It was my job to "promote and defend" the company's reputation and to try to persuade reporters to write positive stories about the industry's ideas on reform. During the last couple of years of my career, however, I became increasingly worried that the high-deductible plans insurers were beginning to push Americans into would force more and more of us into bankruptcy.

The higher I rose in the company, the more I learned about the tactics insurers use to dump policyholders when they get sick, in order to increase profits and to reward their Wall Street investors. I could not in good conscience continue serving as an industry mouthpiece. And I did not want to be part of yet another industry effort to kill meaningful reform.

I explained during the press conference with Rep. Slaughter how the industry funnels millions of its policyholders' premiums to big public relations firms that provide talking points to conservative talk show hosts, business groups and politicians. I also described how the PR firms set up front groups, again using your premium dollars and mine, to scare people away from reform.

What I'm trying to do as I write and speak out against the insurance industry I was a part of for nearly two decades is to inform Americans that when they hear isolated stories of long waiting times to see doctors in Canada and allegations that care in other systems is rationed by "government bureaucrats," someone associated with the insurance industry wrote the original script.

The industry has been engaging in these kinds of tactics for many years, going back to its successful behind-the-scenes campaign to kill the Clinton reform plan.

And Potter should know. He helped design and implement that talking point campaign for Cigna and help run it for years. There's a reason why there has been no meaningful health care reform in decades, and that reason is the insurance companies have the money to influence politicians and the media. This latest iteration has been very successful, with the internet and targeted e-mails to supporters, the battle lines are instantly reformed again and again to attack each facet of the reform before Congress.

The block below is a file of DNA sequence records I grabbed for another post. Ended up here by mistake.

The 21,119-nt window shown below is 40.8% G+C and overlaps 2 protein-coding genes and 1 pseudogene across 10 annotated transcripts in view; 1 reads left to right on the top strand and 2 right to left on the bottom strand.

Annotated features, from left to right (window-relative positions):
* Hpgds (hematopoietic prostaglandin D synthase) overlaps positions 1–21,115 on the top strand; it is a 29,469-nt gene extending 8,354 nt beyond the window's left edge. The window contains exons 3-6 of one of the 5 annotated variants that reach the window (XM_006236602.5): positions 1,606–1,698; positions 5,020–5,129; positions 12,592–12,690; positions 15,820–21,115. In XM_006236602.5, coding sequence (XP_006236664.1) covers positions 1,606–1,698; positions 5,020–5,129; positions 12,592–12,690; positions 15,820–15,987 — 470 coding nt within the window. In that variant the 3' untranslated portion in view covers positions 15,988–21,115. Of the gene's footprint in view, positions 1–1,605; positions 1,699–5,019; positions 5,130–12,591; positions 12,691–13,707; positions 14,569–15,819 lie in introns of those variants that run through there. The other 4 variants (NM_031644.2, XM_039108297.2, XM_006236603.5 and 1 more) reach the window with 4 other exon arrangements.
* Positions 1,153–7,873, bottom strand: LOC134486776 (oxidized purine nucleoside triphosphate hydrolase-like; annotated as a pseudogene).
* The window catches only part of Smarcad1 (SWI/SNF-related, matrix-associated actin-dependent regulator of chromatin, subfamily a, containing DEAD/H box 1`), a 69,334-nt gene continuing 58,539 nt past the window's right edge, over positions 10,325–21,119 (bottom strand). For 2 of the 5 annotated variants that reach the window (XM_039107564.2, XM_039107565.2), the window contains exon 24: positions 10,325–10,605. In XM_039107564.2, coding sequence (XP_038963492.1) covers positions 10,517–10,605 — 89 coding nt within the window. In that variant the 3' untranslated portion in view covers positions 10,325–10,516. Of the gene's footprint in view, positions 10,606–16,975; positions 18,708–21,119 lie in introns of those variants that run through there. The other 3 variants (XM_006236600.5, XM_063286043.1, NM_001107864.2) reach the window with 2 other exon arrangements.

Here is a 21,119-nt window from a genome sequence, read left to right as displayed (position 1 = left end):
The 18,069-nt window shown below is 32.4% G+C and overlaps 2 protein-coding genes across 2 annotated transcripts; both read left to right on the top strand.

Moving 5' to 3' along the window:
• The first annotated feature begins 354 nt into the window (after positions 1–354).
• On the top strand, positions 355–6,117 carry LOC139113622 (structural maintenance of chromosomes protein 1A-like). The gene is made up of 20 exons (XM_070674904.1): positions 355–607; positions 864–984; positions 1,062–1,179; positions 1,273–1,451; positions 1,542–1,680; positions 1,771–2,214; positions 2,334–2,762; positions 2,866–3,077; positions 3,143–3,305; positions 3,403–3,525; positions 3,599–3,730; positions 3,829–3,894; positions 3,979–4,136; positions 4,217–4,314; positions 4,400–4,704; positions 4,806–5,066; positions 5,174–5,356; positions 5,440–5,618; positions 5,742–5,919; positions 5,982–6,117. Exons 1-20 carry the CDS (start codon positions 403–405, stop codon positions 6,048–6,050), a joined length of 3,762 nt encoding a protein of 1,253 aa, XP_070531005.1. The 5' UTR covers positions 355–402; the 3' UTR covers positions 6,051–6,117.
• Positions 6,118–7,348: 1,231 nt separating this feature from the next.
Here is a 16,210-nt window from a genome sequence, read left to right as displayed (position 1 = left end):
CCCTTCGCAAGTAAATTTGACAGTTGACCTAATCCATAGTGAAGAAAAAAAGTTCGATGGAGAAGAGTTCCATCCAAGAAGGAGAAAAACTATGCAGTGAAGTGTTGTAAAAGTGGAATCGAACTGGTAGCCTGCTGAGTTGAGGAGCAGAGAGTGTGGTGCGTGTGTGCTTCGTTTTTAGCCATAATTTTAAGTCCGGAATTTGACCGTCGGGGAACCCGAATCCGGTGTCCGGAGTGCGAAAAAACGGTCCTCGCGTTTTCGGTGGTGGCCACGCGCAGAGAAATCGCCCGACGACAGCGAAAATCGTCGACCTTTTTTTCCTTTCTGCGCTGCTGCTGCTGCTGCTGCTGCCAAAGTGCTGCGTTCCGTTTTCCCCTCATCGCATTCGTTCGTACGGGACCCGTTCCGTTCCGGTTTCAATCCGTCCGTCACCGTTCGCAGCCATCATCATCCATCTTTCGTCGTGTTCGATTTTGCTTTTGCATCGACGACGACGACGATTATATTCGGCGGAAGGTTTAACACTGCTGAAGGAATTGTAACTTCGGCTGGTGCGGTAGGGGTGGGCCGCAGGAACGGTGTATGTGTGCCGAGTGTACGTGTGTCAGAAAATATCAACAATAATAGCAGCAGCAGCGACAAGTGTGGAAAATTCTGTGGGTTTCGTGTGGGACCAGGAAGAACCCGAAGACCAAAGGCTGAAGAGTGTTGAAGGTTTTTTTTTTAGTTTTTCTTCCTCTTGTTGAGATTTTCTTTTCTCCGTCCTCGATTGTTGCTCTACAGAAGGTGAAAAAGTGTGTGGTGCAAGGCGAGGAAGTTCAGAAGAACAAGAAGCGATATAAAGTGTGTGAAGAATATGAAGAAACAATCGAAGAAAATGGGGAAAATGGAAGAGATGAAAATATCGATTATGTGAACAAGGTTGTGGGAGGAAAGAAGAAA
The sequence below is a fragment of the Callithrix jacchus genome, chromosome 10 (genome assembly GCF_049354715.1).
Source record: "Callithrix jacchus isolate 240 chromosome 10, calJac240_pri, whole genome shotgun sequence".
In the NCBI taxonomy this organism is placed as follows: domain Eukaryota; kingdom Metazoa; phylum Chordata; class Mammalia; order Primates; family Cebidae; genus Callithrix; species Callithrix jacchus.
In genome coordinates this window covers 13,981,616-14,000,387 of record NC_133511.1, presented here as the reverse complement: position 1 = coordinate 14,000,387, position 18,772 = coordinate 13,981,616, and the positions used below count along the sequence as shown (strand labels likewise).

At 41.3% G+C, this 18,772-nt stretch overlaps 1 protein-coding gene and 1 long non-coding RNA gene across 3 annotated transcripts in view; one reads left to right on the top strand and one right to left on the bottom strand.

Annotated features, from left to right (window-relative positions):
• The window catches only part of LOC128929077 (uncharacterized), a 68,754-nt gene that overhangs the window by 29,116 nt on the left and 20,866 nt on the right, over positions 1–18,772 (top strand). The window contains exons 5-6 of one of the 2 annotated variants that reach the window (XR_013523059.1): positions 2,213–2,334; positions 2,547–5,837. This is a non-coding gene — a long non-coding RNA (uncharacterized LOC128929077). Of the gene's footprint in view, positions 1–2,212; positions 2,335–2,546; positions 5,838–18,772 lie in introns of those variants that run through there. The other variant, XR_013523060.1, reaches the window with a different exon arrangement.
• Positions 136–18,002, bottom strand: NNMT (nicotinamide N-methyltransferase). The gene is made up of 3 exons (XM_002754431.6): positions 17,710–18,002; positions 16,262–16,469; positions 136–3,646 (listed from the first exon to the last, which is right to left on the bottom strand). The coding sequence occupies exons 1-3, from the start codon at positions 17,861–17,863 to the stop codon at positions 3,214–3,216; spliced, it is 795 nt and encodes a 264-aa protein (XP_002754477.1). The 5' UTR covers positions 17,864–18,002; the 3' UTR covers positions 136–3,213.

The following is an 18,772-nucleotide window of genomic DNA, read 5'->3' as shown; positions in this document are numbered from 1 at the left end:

The talking points that you'll hear people repeat time and time again are from the insurance industry. They have been for twenty years, and this is directly from somebody whose job was to write those talking points. Americans have been played for years into voting against their own self-interest. It's happening again, and with greater virulence this time around but the playbook is the same.

And decades of "government health care is bad" slammed into our collective psyche for years and years has taken its toll. America is once again being expertly manipulated by the best PR resources money can buy, and the GOP and the Village are more than happy to go with the script. Whether it's Limbaugh or Beck, John Boehner or Eric Cantor, or FreedomWorks or the teabaggers, all of it comes from the same tainted well they've been drawing this garbage from forever.

And Wendell Potter helped to dig that well. Now, he's trying to atone, thankfully.

The Politics Of Dancing, Or Please Hammer, Don't Hurt 'Em

Think Progress discovers Tom Delay has mad skills. (h/t Cookie Jill at Skippy The Bush Kangaroo)
Former Republican House Majority Leader Tom DeLay will participate in the upcoming season of “Dancing with the Stars,” facing off against pop singer Aaron Carter, actress Melissa Joan Hart, and former Dallas Cowboy Michael Irvin. According to DeLay spokesperson Shannon Flaherty, “Anyone who’s seen him on the dance floor at convention parties or weddings knows he’s going to surprise a lot of people — and in a good way. This is going to be a fun campaign, and at least we know he’ll make it as far as Tucker Carlson.” (Carlson was the first contestant eliminated in the 2006 season.) DeLay has long been a “Dancing” fan. In 2006, he urged people to support country singer Sara Evans because she represented “good American values in the media.”
Can you imagine the outcry if, say, any Democrat did this, how it would be "a political stunt" or "proof of how unserious the party is" or "embarassing".

But DeLay's a Republican, so it's all in good fun. The additional interviews DeLay will get to push GOP talking points on Good Morning America are completely incidental.

In Which Zandar Answers Your Burning Questions

CalcRisk asks:

From the WSJ: Failed Banks Weighing on FDIC